Action Items: Use feedburner to track and capture RSS feeds; Start gathering e-mails/leads for a product/service launch; Give something away in exchange for customer data; Answer expert questions on LinkedIn and Quora.
Search (SEO / SEM): There is a strong likelihood that, by the end of next year, the conversation around search marketing best practices will take another turn, as the space continues to evolve and shift as consumers increasingly seek answers via their mobile devices. The good news for marketers is that, when considering mobile search optimization for your business, many of the same desktop best practices apply. A specific search priority that is often left on the back burner is link building, an essential, albeit time-intensive, practice that – when combined with great content – will entice people to link back to your site and, in turn, bring you new visitors in droves. A follow-up with link authors to suggest better anchor text will further your success with this search action item.
Action Items: Set up webmaster tools; Architect your site for SEO by choosing targeted categories; Use SEOMoz campaigns to track search progress; Implement recommendations that you campaign reports identify and you’ll see a lift in organic traffic; Do lots of link building; Research and define your core organic keywords.
Conversion Rate Optimization: When considering your search marketing efforts, too often marketers get caught up focusing solely on bringing new visitors to their site, and fail to realize that qualified traffic that converts is the most imperative metric to pay attention to. In order to optimize your conversion frequency – which can signify a number of things depending on what your site’s goal completion(s) are – first rate your various landing pages with a scorecard, which will give you a priority list of page optimizations to action. Similar to e-mail marketing, A/B testing your landing pages with an appropriate testing tool is also a best practice; trying some “live testing” with people is a great way to gain additional insight. Moreover, acquiring user feedback vis a vie survey and live chat widgets is not only a terrific means to crowdsource site visitor sentiment, but nets new data that you can eventually feed back into your page designs.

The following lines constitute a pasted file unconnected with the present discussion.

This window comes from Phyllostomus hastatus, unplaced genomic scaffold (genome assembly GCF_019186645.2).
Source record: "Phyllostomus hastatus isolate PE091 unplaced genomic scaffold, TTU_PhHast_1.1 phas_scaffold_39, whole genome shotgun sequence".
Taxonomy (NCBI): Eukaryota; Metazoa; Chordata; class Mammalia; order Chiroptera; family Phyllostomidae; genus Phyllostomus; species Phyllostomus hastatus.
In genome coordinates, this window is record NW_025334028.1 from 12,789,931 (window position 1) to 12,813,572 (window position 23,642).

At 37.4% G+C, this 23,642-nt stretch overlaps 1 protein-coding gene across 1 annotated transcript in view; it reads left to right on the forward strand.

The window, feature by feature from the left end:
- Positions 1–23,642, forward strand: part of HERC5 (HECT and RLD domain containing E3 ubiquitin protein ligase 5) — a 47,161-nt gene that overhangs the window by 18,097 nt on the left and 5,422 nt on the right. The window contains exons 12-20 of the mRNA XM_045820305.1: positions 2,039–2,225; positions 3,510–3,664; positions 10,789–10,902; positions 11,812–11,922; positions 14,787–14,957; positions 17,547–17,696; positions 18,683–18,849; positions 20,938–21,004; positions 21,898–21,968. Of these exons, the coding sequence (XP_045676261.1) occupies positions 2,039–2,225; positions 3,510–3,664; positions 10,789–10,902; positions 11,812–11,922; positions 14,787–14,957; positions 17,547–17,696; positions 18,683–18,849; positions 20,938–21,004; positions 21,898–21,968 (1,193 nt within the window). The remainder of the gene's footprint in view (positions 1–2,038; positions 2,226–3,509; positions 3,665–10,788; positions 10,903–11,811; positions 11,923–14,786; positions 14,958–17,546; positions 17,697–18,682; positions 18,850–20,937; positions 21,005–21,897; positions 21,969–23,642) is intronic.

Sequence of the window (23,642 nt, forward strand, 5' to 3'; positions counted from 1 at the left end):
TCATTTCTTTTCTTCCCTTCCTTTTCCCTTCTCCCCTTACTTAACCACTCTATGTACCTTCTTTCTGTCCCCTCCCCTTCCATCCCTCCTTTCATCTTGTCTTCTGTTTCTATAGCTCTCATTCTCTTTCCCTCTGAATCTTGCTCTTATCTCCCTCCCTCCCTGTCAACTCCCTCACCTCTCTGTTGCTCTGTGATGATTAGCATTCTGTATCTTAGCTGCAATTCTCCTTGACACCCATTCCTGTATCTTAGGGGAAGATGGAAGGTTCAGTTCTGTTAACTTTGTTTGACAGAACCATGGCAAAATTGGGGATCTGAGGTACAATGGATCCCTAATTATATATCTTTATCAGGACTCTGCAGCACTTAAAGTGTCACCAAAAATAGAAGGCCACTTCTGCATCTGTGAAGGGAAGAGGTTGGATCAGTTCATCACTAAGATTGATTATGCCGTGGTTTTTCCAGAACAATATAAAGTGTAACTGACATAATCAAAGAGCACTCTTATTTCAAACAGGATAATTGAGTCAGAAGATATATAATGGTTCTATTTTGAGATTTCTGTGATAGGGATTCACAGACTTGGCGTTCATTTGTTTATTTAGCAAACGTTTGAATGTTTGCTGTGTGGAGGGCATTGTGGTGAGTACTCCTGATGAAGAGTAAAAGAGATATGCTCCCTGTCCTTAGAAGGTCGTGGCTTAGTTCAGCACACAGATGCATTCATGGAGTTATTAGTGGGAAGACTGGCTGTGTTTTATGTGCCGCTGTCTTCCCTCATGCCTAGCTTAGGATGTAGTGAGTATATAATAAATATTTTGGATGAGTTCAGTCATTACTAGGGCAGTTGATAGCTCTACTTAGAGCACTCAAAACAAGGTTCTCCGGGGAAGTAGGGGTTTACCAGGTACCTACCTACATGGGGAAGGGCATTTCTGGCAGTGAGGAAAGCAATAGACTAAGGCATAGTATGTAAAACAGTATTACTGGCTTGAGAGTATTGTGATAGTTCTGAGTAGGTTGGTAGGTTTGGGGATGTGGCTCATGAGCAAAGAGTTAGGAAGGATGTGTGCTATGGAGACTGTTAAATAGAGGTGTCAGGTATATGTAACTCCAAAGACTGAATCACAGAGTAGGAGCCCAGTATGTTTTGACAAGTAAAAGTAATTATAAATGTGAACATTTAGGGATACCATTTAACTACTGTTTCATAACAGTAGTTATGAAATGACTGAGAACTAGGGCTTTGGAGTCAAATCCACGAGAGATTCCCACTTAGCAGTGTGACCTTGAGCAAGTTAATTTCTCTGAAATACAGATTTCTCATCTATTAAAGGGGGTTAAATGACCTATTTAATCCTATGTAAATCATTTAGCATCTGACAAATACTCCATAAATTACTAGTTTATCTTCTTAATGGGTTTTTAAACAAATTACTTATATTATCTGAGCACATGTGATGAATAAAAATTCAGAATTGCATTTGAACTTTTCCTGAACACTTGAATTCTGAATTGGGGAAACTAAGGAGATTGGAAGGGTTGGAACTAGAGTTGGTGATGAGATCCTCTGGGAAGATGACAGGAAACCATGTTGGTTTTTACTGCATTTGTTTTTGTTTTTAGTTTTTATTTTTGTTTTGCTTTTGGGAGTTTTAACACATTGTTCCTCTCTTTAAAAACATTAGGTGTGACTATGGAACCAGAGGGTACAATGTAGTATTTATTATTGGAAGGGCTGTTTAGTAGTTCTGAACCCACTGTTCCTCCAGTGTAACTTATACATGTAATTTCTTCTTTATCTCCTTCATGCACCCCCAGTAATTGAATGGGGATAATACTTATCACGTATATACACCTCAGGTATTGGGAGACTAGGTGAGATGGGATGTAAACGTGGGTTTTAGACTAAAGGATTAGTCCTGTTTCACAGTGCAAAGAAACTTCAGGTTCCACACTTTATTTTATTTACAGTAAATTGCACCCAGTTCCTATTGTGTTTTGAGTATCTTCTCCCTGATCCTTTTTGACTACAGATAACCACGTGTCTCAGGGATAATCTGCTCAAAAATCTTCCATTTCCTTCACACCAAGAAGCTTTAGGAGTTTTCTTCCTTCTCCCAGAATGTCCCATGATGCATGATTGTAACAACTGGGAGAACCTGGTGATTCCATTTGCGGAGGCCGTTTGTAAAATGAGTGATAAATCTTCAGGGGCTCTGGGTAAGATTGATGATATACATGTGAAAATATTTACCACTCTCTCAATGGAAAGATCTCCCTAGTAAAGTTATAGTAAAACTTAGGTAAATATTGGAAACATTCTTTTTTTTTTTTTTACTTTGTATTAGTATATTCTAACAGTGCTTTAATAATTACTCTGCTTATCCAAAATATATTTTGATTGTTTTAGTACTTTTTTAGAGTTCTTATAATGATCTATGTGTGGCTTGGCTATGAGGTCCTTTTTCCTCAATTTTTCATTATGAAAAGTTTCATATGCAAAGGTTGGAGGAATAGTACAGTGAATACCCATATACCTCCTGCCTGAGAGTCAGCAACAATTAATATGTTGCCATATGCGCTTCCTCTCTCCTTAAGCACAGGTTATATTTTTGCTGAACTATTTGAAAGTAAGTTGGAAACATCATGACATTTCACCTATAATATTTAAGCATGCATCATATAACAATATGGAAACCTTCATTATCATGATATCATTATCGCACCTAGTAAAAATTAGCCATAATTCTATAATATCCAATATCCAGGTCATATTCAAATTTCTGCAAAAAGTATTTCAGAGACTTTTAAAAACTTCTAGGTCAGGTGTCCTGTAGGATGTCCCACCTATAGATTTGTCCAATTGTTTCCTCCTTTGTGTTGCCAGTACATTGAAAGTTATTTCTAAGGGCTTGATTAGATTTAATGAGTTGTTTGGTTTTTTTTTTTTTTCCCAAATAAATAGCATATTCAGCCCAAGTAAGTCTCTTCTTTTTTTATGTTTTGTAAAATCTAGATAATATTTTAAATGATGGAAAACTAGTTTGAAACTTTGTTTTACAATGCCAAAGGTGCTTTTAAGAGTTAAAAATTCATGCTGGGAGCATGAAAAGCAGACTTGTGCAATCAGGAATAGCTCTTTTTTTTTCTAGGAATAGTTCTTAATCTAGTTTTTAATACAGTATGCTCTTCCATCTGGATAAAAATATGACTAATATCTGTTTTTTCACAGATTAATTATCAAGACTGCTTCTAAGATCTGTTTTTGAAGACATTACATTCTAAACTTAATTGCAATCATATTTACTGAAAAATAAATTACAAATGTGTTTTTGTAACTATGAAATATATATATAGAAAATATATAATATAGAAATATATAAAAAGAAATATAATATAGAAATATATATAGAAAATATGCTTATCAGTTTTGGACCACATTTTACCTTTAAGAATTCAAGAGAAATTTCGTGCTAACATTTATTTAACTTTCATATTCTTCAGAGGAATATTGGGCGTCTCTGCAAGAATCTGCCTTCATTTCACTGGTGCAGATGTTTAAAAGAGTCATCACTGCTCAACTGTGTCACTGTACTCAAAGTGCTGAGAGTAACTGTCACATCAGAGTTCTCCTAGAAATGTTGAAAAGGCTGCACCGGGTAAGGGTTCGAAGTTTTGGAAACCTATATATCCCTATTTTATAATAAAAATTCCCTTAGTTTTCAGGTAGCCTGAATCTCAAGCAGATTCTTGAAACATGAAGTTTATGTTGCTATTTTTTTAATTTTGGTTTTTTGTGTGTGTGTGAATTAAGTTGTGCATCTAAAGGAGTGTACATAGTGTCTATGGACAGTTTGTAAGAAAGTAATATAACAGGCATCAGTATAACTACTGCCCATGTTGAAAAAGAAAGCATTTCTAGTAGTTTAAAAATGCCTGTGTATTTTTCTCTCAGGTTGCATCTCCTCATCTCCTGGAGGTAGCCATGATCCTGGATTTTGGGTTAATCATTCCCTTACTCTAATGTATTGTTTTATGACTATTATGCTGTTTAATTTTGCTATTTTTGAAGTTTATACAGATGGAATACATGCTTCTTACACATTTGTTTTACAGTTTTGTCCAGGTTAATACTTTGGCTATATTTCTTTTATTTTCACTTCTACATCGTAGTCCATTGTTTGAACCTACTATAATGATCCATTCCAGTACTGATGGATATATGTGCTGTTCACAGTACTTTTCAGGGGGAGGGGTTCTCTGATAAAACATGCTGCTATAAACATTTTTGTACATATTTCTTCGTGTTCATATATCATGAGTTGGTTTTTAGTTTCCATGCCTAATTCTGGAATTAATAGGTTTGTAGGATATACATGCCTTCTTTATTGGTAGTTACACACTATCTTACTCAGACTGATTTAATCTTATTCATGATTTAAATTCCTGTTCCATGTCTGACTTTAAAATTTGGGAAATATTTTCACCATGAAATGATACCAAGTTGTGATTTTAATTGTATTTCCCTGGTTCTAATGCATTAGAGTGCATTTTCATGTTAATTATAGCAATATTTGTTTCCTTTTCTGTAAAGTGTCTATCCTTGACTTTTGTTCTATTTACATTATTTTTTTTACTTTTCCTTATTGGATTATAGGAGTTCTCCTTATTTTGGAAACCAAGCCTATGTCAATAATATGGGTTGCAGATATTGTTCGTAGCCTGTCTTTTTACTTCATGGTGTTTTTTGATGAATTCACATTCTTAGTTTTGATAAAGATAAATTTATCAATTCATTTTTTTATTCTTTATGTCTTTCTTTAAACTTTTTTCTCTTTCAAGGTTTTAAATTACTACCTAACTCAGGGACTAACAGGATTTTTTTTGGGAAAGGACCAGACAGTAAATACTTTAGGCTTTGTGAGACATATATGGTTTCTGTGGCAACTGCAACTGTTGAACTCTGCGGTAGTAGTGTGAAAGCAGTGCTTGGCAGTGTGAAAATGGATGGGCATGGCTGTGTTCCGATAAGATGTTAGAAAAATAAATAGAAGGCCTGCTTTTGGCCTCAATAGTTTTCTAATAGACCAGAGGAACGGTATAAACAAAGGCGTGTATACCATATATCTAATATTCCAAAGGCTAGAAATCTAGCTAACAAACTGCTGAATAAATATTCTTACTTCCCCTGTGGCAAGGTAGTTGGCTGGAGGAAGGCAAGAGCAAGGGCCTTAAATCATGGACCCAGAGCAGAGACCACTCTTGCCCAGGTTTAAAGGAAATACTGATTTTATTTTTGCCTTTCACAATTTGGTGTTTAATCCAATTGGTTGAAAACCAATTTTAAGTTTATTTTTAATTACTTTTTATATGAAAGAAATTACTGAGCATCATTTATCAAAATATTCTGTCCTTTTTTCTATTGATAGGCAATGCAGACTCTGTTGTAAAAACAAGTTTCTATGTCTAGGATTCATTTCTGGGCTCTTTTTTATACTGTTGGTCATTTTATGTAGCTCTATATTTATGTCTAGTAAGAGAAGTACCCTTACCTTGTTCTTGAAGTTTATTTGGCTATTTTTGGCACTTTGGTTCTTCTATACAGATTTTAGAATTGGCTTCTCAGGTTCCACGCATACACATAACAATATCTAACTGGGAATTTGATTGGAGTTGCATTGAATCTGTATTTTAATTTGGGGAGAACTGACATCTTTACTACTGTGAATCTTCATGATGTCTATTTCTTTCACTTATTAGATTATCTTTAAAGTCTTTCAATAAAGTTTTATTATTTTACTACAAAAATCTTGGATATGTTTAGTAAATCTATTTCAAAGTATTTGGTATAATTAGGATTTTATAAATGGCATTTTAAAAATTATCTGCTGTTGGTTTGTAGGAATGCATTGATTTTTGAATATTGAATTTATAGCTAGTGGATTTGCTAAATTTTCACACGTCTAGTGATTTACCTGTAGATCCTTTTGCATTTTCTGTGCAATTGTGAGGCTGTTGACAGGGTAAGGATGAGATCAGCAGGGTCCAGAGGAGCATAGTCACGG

Action Items: A/B test your landing pages; Have a single purpose and CTA for every page by focusing your pages on conversion; Use feedback widgets and live chat for user feedbacks; Segment inbound traffic sources; Try a 5 second test; Rate your pages with the conversion scorecard.
Analytics: Web analytics are probably the least “sexy” topic in this, already uber tech-geeky discussion, so I’ll keep this section self-explanatory brief. Without analytics, none of the strategies and tactics mentioned earlier could be actioned effectively, as a proactive monitoring of your site data informs nearly online marketing decision, from social to search. Pay close attention to your under-performing pages and conversion goals, and take the corrective measures to optimize your digital presence.
Action Items: Set up Google Analytics; Establish conversion goals and funnels; Annotate important events in Google Analytics; Create custom dashboard reports; Discover under-performing areas of your site.